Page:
As the movement for lessening our plastic consumption increases, so do the plastic alternatives! Perhaps one of the first types of plastic people should try to minimize their use of, is plastic film.
Plastic film (like saran wrap) is generally not accepted at recycling facilities and has to be sent to the landfill.
Saran wrap has long been a popular way to help protect and store food in the refrigerator, but it is time that we swap out this product for a more environmentally-friendly choice – beeswax wrap!
I recently went to a beeswax-making workshop at my local co-op and it was so easy and fun!
So far I have made two beeswax wraps, but I definitely need many, many more! I’m hoping to use the below recipe again because the ones I did make turned out so well – even with using my little toaster oven!
How To Make Beeswax Wrap
The first thing you will need is a piece of thin material. You can use an old sheet, pillowcase, or buy some material from a craft store.
Just try to avoid using thick material like hand towels. They aren’t as pliable and won’t work as well. You also might want to use a darker-colored material. I used an old white pillowcase and it turned yellow (obviously) after melting the beeswax on it.
Not a big deal, but if you want them to look a lil’ prettier, then opt for a dark colored cloth!
Once you have cut off your desired piece of material, you will sprinkle a thin layer of beeswax onto it.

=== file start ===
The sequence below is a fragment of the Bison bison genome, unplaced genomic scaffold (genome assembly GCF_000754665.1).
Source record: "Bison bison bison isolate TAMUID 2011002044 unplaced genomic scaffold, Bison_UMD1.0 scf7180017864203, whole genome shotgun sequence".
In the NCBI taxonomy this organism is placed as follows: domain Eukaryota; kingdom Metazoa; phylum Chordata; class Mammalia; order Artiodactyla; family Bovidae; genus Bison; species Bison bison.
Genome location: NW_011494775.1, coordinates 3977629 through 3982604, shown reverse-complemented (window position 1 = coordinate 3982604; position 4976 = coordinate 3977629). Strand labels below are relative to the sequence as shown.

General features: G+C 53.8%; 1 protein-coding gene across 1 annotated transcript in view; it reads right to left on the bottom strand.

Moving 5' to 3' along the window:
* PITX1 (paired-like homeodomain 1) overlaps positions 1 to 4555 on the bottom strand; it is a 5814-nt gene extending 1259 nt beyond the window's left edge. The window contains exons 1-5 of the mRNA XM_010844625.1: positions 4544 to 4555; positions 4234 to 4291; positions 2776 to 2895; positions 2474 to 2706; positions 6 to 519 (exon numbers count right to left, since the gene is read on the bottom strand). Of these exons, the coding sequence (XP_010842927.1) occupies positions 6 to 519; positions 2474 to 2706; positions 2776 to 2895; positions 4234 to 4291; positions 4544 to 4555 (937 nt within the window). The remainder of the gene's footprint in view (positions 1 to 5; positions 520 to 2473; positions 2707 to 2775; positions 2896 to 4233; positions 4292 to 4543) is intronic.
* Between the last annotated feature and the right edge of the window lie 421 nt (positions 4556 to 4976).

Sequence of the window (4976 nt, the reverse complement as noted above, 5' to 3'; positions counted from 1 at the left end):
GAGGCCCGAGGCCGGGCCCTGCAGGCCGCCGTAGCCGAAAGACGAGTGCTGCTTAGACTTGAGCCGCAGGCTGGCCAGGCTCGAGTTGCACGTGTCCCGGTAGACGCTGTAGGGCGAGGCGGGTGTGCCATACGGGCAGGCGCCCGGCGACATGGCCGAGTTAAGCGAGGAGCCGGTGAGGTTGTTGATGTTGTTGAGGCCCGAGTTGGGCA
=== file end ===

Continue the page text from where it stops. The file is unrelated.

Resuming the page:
You can either buy beeswax in a block and grate it yourself, or buy it in pellet-form. Just make sure to cover your cloth completely.
- piece of thin cloth
- 1-2 oz. beeswax pellets
- 1 Tbsp coconut oil (can also use jojoba oil)
- 1/2 tsp pine resin (optional)
Although the pine resin isn’t necessary, it does add an extra tackiness to the finished product that helps it stick.
- Preheat oven to 350F
- Cut off your desired size of cloth and place on a baking sheet with foil or wax paper
- Sprinkle on a thin layer of beeswax and a few drops of melted coconut oil, and pine resin
- Place your cloth in the oven and bake for 4 minutes
- Once out of the oven, spread the melted beeswax on the cloth with a spoon or spatula until completely covering the cloth
Your cloth will dry in less than a minute once out of the oven. You can then fold your cloth and store it in a dry place, such as a cupboard or drawer.
Beeswax Wrap Uses
You can use your beeswax wrap to cover bowls and plates and to wrap food such as avocados, lemons, and more!
If they get a little dirty, you can simply rinse them off with a bit of water and then store them in a dry place (such as your cupboard) before their next use.
These wraps will last a very long time. The lady at the workshop told us that she has used hers over a dozen times already and they still work the same as they did the first time!
Has anyone else used beeswax wrap? I know that Trader Joe’s sells some, but I’ve heard they don’t work as well. And honestly, making them from scratch is just so much cheaper and fun, anyway!